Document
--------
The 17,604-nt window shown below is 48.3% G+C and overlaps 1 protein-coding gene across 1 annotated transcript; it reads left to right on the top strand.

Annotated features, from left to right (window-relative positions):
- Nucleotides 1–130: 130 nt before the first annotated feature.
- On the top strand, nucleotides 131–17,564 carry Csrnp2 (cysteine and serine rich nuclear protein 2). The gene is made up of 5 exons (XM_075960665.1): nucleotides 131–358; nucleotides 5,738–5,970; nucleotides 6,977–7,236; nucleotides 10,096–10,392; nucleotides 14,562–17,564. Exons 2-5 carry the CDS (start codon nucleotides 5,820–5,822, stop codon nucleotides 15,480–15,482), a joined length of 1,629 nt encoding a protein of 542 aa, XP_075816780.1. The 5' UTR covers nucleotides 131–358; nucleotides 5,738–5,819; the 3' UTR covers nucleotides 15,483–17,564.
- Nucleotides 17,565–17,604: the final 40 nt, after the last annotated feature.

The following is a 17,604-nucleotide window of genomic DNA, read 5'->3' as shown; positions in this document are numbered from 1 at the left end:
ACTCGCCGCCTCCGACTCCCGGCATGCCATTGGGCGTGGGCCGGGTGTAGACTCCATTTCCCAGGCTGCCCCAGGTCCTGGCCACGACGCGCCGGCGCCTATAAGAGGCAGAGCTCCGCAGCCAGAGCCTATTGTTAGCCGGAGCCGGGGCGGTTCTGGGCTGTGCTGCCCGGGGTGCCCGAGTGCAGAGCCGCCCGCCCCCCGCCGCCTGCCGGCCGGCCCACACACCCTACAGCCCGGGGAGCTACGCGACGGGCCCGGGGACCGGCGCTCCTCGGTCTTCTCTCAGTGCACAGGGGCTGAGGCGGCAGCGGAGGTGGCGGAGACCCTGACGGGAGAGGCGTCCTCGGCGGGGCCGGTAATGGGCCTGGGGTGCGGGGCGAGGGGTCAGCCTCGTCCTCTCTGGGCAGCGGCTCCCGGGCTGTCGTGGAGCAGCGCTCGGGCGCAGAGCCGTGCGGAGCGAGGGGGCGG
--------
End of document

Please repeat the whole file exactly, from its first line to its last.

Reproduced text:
The 17,604-nt window shown below is 48.3% G+C and overlaps 1 protein-coding gene across 1 annotated transcript; it reads left to right on the top strand.

Annotated features, from left to right (window-relative positions):
- Nucleotides 1–130: 130 nt before the first annotated feature.
- On the top strand, nucleotides 131–17,564 carry Csrnp2 (cysteine and serine rich nuclear protein 2). The gene is made up of 5 exons (XM_075960665.1): nucleotides 131–358; nucleotides 5,738–5,970; nucleotides 6,977–7,236; nucleotides 10,096–10,392; nucleotides 14,562–17,564. Exons 2-5 carry the CDS (start codon nucleotides 5,820–5,822, stop codon nucleotides 15,480–15,482), a joined length of 1,629 nt encoding a protein of 542 aa, XP_075816780.1. The 5' UTR covers nucleotides 131–358; nucleotides 5,738–5,819; the 3' UTR covers nucleotides 15,483–17,564.
- Nucleotides 17,565–17,604: the final 40 nt, after the last annotated feature.

The following is a 17,604-nucleotide window of genomic DNA, read 5'->3' as shown; positions in this document are numbered from 1 at the left end:
ACTCGCCGCCTCCGACTCCCGGCATGCCATTGGGCGTGGGCCGGGTGTAGACTCCATTTCCCAGGCTGCCCCAGGTCCTGGCCACGACGCGCCGGCGCCTATAAGAGGCAGAGCTCCGCAGCCAGAGCCTATTGTTAGCCGGAGCCGGGGCGGTTCTGGGCTGTGCTGCCCGGGGTGCCCGAGTGCAGAGCCGCCCGCCCCCCGCCGCCTGCCGGCCGGCCCACACACCCTACAGCCCGGGGAGCTACGCGACGGGCCCGGGGACCGGCGCTCCTCGGTCTTCTCTCAGTGCACAGGGGCTGAGGCGGCAGCGGAGGTGGCGGAGACCCTGACGGGAGAGGCGTCCTCGGCGGGGCCGGTAATGGGCCTGGGGTGCGGGGCGAGGGGTCAGCCTCGTCCTCTCTGGGCAGCGGCTCCCGGGCTGTCGTGGAGCAGCGCTCGGGCGCAGAGCCGTGCGGAGCGAGGGGGCGG